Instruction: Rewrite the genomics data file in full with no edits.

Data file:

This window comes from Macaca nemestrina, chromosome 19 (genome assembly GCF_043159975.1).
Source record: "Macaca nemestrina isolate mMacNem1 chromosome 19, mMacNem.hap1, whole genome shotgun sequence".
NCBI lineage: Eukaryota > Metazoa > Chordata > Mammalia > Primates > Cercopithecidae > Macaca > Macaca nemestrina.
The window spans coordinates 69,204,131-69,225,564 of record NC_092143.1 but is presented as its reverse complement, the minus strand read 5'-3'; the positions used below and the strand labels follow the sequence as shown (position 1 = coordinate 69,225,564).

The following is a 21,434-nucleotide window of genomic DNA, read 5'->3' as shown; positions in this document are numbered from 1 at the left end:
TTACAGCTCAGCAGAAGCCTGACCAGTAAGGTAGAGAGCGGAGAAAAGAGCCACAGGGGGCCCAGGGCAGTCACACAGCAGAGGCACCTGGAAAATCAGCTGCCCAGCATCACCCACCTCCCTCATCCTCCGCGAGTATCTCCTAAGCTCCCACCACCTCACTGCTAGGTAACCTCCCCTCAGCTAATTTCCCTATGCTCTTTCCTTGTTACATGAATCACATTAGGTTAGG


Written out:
This window comes from Macaca nemestrina, chromosome 19 (genome assembly GCF_043159975.1).
Source record: "Macaca nemestrina isolate mMacNem1 chromosome 19, mMacNem.hap1, whole genome shotgun sequence".
NCBI lineage: Eukaryota > Metazoa > Chordata > Mammalia > Primates > Cercopithecidae > Macaca > Macaca nemestrina.
The window spans coordinates 69,204,131-69,225,564 of record NC_092143.1 but is presented as its reverse complement, the minus strand read 5'-3'; the positions used below and the strand labels follow the sequence as shown (position 1 = coordinate 69,225,564).

The following is a 21,434-nucleotide window of genomic DNA, read 5'->3' as shown; positions in this document are numbered from 1 at the left end:
TTACAGCTCAGCAGAAGCCTGACCAGTAAGGTAGAGAGCGGAGAAAAGAGCCACAGGGGGCCCAGGGCAGTCACACAGCAGAGGCACCTGGAAAATCAGCTGCCCAGCATCACCCACCTCCCTCATCCTCCGCGAGTATCTCCTAAGCTCCCACCACCTCACTGCTAGGTAACCTCCCCTCAGCTAATTTCCCTATGCTCTTTCCTTGTTACATGAATCACATTAGGTTAGG